ECONOMYNEXT – Trade unions in Sri Lanka have threatened to cripple the economy if the government does not reverse IMF-backed reforms, with one main opposition SJB-affiliated union leader promising a total shutdown of power & energy, medical, banking and other vital sectors starting midnight March 14.
Samagi Trade Union Collective Convenor Ananda Palitha told reporters on Monday March 13 that if the government does not revoke a newly increased progressive tax regime, lower interest rates and reverse a steep electricity tariff hike, trade unions will decide the fate of the government.
Claiming that the government is attempting to sell the Ceylon Electricity Board (CEB) and the Ceylon Petroleum Corporation (CPC), historically loss-making state owned enterprises (SOEs) that according to Palitha are now turning a profit, he said the islandwide trade union actions that commenced on Monday will further intensify on Tuesday, leading up to a massive strike on Wednesday March 15 with the participation of various sectors.
“If the government still doesn’t get it, at midnight on March 14 all trains will stop, as will power supply. Doctors will cease to work, while the entire university, health, energy and banking sectors will be rendered inactive,” said Palitha.
“Let’s see if the government is going to stay or go; let’s see if it’s going to go or if it is going to be given the run. That decision will be taken on the 15th,” he said.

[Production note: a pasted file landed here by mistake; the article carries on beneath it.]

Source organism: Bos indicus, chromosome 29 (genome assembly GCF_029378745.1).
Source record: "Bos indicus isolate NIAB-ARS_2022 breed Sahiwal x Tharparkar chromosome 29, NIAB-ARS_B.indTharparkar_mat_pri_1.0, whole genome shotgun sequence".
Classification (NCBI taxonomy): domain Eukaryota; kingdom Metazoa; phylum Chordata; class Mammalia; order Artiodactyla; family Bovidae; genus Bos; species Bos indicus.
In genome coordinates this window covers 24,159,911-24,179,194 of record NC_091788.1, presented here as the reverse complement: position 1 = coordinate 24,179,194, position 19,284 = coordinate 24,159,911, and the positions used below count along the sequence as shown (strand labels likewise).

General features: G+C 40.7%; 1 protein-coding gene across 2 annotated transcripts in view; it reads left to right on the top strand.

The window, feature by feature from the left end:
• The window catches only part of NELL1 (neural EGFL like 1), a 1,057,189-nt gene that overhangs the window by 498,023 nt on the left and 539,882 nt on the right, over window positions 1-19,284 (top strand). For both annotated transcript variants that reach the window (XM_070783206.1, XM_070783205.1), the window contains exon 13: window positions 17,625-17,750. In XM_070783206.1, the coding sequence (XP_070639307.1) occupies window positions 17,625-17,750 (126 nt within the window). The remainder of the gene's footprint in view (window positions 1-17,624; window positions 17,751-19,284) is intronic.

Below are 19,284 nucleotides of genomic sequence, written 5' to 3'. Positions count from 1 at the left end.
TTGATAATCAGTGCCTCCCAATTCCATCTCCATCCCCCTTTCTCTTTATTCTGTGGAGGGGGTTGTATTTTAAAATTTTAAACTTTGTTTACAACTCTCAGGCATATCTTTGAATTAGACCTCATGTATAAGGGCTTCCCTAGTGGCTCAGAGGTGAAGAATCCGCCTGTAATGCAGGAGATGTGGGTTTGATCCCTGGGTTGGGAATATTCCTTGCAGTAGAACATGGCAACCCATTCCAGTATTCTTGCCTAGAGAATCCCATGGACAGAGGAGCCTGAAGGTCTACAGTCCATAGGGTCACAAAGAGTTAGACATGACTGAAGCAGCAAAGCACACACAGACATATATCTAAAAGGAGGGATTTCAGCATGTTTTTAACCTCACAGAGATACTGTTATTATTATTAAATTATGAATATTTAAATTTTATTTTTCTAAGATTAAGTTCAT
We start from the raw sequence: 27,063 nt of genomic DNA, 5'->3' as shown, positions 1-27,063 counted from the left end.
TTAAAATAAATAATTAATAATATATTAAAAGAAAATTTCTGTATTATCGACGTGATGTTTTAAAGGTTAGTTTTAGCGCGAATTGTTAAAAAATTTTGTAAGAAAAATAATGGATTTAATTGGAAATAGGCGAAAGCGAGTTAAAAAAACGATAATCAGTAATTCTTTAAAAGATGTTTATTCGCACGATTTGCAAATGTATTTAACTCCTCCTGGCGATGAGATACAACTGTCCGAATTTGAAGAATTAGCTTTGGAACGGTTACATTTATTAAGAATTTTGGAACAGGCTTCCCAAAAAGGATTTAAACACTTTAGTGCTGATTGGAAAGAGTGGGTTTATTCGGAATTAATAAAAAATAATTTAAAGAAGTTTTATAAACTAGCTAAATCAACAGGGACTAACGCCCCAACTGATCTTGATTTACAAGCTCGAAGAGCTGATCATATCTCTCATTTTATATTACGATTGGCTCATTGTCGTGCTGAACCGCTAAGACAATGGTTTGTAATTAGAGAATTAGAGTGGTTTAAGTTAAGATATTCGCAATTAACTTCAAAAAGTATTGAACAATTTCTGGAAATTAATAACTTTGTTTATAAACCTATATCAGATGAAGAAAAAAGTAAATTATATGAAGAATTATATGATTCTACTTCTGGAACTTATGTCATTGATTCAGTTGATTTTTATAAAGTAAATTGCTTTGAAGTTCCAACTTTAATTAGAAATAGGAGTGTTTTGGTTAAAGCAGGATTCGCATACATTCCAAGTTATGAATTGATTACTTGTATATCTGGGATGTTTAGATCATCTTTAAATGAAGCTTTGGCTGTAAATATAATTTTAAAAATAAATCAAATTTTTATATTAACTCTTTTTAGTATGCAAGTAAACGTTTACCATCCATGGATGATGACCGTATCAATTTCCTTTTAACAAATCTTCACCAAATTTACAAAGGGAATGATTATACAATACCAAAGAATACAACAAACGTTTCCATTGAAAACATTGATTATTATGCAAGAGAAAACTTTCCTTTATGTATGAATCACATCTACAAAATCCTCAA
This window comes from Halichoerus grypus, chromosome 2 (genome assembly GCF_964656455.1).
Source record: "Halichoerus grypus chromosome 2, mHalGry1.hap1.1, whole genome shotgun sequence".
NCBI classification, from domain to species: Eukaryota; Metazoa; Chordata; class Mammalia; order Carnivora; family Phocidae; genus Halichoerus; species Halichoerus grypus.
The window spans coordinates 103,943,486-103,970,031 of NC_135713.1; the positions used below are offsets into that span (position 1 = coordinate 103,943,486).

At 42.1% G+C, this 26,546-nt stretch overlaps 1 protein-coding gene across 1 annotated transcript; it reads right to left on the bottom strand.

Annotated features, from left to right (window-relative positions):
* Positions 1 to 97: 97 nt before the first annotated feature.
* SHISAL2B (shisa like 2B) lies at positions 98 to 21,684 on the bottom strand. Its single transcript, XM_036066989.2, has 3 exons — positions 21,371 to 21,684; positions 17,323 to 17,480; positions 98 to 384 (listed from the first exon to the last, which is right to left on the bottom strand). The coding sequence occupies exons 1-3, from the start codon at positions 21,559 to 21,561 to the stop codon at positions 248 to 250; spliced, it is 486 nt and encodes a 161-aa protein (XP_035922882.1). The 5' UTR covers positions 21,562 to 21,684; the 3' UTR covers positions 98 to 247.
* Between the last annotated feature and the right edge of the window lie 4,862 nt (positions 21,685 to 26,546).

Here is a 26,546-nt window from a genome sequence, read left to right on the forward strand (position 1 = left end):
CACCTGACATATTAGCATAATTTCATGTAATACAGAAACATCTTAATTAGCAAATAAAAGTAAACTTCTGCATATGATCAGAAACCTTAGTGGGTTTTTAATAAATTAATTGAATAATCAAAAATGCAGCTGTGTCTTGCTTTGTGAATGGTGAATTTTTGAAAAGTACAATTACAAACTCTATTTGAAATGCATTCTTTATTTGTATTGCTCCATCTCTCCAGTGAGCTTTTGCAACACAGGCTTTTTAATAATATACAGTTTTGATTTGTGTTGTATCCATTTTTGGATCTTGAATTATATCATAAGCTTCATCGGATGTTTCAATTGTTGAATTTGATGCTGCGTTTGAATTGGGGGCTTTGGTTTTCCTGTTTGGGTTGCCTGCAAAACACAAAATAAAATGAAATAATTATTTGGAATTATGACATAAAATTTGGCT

“If the government is pro-people, listen to these demands and reverse the tax policy, the interest rates, and revoke the power tariff hike and make the country peaceful,” he added.
Meanwhile, severe trade union action by medical doctors have already brought the state health sector to a near-standstill. Doctors are on strike in several provinces against an International Monetary Fund (IMF)-backed income tax hike, greatly inconveniencing patients.
The strike is taking place in hospitals in the Western, Southern, Central and Eastern provinces, with patients who visited outpatient department (OPD) clinics forced to turn back.
Only emergency services were available on Monday at the Colombo National Hospital and the Gampaha District General Hospital, with ward rounds taking place as usual.
The privately owned NewsFirst network showed that patients who arrived at the Kalubowila, Kalutara and Karapitiya Teaching Hospital OPDs for treatment were forced to turn back. A similar situation was reported in the Matara hospital.
Government Medical Officers Association (GMOA) Secretary Haritha Aluthge said his professional association is still open to a solution to its demands from the government.
“If we get a solution, with a timeframe, at least within the day today, we won’t have to extend this to tomorrow,” said Aluthge.
“At present, as has already been decided, trade union action is set to commence from 8am tomorrow in the North Western, Sabaragamuwa, Northern and North Central provinces. If there is no solution by tomorrow, it has been decided to go for a continuous islandwide strike from 8am Wednesday,” he said.